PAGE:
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Educating the Mind and Heart in the Visitation Tradition

Icon of Mary and Elizabeth embracingThe National Visitation Salesian Network created a guide for all those engaged in the educational ministries of our schools. The guide, titled Educating the Mind and Heart in the Visitation Tradition, presents the Visitation educational philosophy and our mission as educators in this tradition with six goals that reflect the charism of the Visitation.

The following are ways in which we translate these principles into action and embrace a commitment to live the Salesian spirit as we minister to the young women, girls and boys entrusted to our care.

Visitation Schools...

foster a personal relationship with God, which leads to a faith-filled vision of life.

The Salesian charism is characterized by relationship: to live before God with great humility and with neighbor in gentleness. Following are just some of the ways in which this is fostered at Visitation:

  • The community gathers in prayer or liturgy as a whole and in smaller groups
  • Teachers encourage prayer in the classroom
  • The life of Jesus comes alive through service for each other and our broader community
  • Retreat experiences are integrated into Middle School and Upper School
  • Professional development integrates opportunities for spiritual growth
  • Choral groups and orchestra perform sacred music
  • We annually focus on a Salesian virtue and quote
  • Prayer buddies help students in Middle and Lower Schools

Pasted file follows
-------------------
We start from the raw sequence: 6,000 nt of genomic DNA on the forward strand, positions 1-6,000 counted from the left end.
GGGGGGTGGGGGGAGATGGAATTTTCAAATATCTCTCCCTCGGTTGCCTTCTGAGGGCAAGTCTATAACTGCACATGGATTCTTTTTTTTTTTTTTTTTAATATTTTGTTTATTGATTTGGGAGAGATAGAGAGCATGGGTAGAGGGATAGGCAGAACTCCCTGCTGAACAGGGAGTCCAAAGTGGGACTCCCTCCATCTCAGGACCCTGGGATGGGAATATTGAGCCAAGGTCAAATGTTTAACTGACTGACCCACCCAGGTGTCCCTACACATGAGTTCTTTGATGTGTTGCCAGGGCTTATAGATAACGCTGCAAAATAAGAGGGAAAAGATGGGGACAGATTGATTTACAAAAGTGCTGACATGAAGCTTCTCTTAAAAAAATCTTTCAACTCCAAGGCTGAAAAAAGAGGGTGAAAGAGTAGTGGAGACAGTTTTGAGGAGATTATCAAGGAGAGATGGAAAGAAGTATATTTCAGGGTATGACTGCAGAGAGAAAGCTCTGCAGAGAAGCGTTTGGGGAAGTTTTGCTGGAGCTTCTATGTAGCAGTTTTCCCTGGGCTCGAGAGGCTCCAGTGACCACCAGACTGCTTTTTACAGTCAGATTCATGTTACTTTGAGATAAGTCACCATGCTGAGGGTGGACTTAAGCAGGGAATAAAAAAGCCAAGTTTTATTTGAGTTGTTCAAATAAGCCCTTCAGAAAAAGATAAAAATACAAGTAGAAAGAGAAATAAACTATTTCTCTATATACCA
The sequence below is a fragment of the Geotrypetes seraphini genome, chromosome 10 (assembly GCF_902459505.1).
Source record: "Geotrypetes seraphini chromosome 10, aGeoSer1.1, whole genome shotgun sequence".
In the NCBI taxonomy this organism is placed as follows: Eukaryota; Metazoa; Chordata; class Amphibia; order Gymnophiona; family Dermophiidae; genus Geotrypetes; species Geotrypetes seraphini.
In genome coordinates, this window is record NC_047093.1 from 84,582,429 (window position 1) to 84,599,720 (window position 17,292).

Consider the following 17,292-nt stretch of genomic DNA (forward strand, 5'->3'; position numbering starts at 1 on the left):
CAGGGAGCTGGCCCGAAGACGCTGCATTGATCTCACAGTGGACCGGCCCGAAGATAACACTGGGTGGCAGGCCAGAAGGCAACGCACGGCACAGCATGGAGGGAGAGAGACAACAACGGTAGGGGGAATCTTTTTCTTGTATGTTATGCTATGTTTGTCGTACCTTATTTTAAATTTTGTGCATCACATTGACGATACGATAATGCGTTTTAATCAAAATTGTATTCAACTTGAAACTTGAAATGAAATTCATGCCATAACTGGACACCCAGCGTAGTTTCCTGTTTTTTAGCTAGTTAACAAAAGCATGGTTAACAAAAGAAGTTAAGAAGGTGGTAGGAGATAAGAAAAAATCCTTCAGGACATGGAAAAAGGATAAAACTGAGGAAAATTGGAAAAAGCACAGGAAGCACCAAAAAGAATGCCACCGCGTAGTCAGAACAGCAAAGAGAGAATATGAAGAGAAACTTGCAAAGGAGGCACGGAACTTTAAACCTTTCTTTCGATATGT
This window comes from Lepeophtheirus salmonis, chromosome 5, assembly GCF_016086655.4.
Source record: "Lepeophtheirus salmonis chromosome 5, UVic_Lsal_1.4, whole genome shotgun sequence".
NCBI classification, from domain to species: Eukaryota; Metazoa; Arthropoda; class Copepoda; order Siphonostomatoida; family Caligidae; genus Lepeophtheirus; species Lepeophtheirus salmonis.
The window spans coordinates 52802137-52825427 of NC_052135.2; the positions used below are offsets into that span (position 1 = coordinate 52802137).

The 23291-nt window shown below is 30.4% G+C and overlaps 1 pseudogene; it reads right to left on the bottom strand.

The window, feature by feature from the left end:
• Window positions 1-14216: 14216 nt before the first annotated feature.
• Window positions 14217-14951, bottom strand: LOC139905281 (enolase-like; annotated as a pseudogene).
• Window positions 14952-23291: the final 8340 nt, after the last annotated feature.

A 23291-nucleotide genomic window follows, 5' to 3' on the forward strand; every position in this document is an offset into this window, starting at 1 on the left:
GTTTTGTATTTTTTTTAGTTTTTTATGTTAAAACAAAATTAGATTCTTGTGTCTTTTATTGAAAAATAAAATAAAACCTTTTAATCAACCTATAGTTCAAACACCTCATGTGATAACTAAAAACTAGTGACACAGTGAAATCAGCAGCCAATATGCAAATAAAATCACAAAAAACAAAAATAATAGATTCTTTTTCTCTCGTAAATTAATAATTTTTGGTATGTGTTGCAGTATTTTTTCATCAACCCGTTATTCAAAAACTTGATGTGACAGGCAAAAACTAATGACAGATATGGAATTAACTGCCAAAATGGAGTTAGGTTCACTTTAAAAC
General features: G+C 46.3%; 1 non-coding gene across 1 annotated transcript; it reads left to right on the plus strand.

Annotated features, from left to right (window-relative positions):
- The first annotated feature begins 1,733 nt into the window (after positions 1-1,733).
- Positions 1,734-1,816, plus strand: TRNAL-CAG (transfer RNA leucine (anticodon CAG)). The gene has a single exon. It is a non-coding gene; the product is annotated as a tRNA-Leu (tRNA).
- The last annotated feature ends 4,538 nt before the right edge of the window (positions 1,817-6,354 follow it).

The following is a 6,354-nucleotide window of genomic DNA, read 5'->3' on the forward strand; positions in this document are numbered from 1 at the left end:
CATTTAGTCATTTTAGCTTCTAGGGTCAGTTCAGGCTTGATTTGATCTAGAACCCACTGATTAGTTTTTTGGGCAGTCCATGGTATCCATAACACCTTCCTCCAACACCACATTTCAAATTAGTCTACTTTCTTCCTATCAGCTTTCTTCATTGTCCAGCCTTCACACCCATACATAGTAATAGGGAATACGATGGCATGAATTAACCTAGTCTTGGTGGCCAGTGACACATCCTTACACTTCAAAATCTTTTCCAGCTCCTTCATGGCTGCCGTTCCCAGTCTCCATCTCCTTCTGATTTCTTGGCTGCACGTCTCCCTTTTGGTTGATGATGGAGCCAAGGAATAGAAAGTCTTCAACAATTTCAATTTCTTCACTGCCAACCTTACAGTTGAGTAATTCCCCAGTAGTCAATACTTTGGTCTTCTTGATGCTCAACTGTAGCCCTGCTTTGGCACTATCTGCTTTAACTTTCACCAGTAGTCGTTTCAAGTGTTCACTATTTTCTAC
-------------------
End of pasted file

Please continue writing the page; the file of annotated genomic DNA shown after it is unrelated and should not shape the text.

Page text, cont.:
• We celebrate the Salesian feast days of St. Francis de Sales and St. Jane de Chantal.

integrate a strong academic course of studies with a Salesian spiritual dimension.

This goal focuses on our commitment to educating all aspects of our students to encourage development of mind, body and spirit. Francis de Sales said that “Growing in wisdom interests me only to the extent that through it, I also grow in holiness.” Following are just some of the ways in which this is fostered at Visitation:

  • Religious themes are taught across the curricula
  • Catholic teachings inform discussions of ethics in science
  • Technology is used judiciously to enrich, supplement and expand curriculum and skills
  • The Catholic Social Teachings are incorporated in classroom discussions and service projects
  • The Salesian virtues program in the Upper School helps root students in deeper spiritual growth
  • We strive to encourage balanced living in choices regarding curricular and extra-curricular activities

build faith communities which call their members to understand the value of diversity and to respect the dignity of each person.

Francis de Sales said that “the church is a garden patterned with unlimited flowers; it is necessary that they should be of various sizes, various colors, various odors and to sum it up, different perfections.....all of them provide a beauty most pleasing and perfect.” Some of the ways in which the Visitation community seeks to grow in this area include the following:

  • Opportunities for awareness of our global community both in the classroom and beyond
  • Service learning to offer reciprocal opportunities for exposure to a different culture or community
  • The STAND student leadership organization, which sponsors Multicultural Week, among other cultural and social awareness initiatives
  • Faculty and staff read a summer book pertaining to our global community and discuss the book during our back-to-school workshop week
  • School-wide participation in food and clothing drives, and fundraising for community or global crisis; students participate directly, donating $1 in exchange for the privilege to dress casually